MUSKEGON — Nestled between a photography studio and a garage on Washington Avenue, two blocks from the Henry Street railroad tracks, is the new sandwich shop and deli Fatty Lumpkins.
“We were worried, on that first day when we opened the doors, that no one would come in,” said co-owner Jera Cook.
Since Fatty Lumpkins’ launch on June 20, her fears have been quashed. Thanks to social media efforts — more than 400 Facebook fans since June — combined with neighborhood pride in local businesses, the deli’s opening season has been “better than expected,” according to Brett Gilbert, Cook’s partner-in-propriety. “Word of mouth has been key,” he said.
The Muskegon natives, who attended Mona Shores schools, met during a short stint in Ft. Lauderdale, Fla., where they were working at beachside bars and restaurants. Each has a degree in hospitality management.
In 2006, they came home to pursue their goals and started in 2008 by purchasing the property at 971 Washington.
Despite the advantageous prospect of opening a business in sunny Florida, Gilbert recognized that hometown investment has its own unique advantages — namely, a friend- and family-driven support system. For example, Cook’s sister did some of the artwork at the deli; Gilbert’s father is there every day lending a hand.
“That’s the cool thing about being where you grew up,” said Gilbert, musing on his decision to move back. “Opening a business is almost similar to raising a kid. … What’s that saying?”
It takes a village.
And in exchange for the support, Fatty Lumpkins, open 11 a.m. to 3 p.m. Mondays through Saturdays, intends to feed that village lunch.
“We both work nights,” said Cook, who works for Muskegon caterer Harris Hospitality and as a manager at Pints & Quarts Pub and Grill in Norton Shores. Gilbert “moonlights” as a bartender at The Lake House Waterfront Grille in Muskegon and the Old Homestead Tavern in Norton Shores.
In the mornings, however, it’s all about Fatty Lumpkins. While the only way to judge the food is by tasting it, consider the ingredients. The meats are grade-A Boar’s Head solid cuts, the homemade bread is from a top-secret local source, and the majority of the veggies are locally grown.
“I go to the Farmer’s Market a lot, as much as I can,” Gilbert said. “Some of the stuff we can’t get there, though, like sprouts or arugula.” Buying locally “has a more direct impact,” in benefiting the area economy, he said.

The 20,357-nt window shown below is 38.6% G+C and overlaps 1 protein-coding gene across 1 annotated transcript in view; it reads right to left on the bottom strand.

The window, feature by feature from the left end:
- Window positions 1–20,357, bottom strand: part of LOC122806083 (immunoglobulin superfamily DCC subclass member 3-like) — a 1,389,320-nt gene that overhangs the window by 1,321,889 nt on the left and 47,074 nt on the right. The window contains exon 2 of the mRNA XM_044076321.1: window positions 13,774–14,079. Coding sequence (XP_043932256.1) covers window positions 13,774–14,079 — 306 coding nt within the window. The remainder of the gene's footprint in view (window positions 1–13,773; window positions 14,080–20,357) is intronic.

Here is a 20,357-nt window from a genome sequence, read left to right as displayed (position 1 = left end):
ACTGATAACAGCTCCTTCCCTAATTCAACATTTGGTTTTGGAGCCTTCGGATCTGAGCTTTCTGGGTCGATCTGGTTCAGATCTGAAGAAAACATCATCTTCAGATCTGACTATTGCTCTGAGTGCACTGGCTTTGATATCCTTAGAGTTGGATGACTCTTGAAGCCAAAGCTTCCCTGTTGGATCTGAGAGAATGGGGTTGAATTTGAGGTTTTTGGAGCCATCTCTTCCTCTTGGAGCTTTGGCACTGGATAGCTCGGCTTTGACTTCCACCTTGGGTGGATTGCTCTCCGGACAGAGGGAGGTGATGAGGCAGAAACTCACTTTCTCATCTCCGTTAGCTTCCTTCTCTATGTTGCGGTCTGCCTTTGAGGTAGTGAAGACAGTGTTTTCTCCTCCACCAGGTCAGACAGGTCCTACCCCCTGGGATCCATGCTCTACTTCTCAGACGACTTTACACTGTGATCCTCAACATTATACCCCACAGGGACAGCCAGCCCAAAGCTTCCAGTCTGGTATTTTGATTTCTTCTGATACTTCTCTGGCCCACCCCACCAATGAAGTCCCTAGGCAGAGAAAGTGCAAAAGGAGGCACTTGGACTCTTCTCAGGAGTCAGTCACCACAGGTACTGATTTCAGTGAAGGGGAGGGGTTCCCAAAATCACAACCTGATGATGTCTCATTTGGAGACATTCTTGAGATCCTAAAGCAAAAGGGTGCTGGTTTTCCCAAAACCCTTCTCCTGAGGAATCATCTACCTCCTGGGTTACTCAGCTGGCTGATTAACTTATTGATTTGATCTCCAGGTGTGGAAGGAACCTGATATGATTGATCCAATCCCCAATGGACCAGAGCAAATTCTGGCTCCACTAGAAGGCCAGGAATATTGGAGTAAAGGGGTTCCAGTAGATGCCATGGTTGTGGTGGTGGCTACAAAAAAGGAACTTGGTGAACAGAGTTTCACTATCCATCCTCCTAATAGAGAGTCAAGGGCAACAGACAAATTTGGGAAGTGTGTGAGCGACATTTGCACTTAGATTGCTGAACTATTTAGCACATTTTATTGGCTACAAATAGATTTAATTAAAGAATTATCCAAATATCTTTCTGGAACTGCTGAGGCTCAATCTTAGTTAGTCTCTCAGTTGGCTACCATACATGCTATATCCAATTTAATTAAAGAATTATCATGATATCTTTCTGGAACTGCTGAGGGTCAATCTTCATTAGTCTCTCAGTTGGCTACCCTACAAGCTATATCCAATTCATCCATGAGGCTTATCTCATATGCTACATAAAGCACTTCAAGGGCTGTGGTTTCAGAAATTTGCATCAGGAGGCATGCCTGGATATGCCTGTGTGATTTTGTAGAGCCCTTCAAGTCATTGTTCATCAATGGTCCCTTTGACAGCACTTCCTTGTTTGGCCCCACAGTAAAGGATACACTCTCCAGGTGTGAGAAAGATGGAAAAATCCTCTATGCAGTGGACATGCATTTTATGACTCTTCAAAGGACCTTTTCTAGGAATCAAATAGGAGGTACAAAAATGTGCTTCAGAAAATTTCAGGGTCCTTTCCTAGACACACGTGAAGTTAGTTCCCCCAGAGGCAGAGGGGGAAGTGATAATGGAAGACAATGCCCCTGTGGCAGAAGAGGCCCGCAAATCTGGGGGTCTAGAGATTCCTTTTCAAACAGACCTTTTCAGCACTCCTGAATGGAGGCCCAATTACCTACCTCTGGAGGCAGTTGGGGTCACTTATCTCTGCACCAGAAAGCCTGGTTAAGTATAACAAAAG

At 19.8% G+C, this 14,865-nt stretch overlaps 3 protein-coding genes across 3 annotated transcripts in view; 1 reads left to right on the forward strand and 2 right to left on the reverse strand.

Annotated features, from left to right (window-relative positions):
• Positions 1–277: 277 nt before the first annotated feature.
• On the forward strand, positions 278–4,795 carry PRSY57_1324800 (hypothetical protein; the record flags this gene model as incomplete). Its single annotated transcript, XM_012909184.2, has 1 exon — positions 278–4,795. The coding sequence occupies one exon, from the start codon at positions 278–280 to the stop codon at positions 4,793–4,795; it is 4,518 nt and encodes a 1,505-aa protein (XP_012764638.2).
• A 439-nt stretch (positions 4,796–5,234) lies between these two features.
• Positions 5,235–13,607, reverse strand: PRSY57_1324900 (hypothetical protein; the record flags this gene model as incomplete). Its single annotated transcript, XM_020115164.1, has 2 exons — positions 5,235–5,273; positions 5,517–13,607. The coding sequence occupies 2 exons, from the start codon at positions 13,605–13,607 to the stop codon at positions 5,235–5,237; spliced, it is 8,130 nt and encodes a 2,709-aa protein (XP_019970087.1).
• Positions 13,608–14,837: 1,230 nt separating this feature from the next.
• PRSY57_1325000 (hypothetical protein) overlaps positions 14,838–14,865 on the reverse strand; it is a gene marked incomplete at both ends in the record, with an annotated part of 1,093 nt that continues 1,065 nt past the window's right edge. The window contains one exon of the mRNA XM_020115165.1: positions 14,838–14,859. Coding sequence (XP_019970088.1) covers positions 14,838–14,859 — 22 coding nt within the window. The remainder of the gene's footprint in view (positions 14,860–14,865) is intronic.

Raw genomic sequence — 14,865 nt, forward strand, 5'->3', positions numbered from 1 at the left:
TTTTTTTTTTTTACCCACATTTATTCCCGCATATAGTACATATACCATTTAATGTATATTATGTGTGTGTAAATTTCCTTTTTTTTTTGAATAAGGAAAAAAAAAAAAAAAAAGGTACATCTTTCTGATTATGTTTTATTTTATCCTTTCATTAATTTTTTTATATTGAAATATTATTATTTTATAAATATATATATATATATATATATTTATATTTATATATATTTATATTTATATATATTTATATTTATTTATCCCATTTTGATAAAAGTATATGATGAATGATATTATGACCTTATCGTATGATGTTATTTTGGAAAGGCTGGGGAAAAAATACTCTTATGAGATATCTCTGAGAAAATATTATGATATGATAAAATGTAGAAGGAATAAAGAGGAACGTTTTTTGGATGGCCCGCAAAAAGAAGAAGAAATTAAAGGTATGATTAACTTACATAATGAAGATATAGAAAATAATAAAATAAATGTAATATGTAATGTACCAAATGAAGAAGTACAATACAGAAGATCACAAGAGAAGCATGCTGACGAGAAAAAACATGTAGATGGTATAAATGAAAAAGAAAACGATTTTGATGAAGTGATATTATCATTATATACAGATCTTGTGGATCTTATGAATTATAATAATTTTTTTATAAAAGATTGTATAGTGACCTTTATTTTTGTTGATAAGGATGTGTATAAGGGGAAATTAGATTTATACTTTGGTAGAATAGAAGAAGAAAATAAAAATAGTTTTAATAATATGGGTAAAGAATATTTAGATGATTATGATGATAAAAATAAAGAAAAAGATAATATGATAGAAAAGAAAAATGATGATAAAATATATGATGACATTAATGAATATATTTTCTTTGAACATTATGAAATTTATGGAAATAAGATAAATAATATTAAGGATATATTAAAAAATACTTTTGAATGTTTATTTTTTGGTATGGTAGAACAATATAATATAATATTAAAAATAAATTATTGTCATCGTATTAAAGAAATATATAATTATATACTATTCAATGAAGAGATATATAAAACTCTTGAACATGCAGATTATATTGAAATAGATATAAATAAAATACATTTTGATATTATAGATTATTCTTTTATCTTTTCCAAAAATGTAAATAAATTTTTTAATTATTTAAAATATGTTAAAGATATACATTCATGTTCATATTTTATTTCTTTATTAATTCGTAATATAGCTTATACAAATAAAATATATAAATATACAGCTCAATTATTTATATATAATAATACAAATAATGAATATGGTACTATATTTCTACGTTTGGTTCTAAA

Fatty Lumpkins’ menu was a collaboration between foodies Cook and Gilbert who share a passion for delis.
“We’re always traveling and sampling restaurants everywhere,” Cook said, “but our favorite places are always sandwich shops, delis. We took ideas from all our favorite places around Michigan as inspiration for the menu.”
All of the dishes have a distinct Fatty touch, like the beach Reuben, prepared with coleslaw and real Russian dressing. Or try the sour cream and chive potato salad.
“The food is delicious,” said sandwich enthusiast and patron Samantha Lint, who came from Grand Rapids to sample Fatty’s fare. “Cool look about the place, too.”
Walking into Fatty Lumpkins, you might be taken aback by the decor. With an ostentatious color scheme and die-cut velvet wallpaper overlays straight out of the 1970s (discovered during renovation beneath layers of rotted wallpaper and paneling), the deli walks a fine balance between modern and vintage, classy and off the wall. It’s “chic, yet low key,” as Cook describes it.
The name of the shop has been rumored to be a J.R.R. Tolkien reference; “Fatty Lumpkins” was the name of Old Forest resident Tom Bombadil’s pony in “The Fellowship of the Ring,” the first book of the Lord of the Rings trilogy. However, Gilbert said that’s not the case.
“We weren’t really aware of that, but I think that association has definitely brought some (Tolkien) ‘enthusiasts’ into the store. Fatty Lumpkins was the nickname of an employee in one of our favorite delis, down on the beach in Ft. Lauderdale,” he said.
The deli’s name is a homage to that man’s fantastic sandwiches, which continue to inspire the Muskegon entrepreneur, Gilbert said.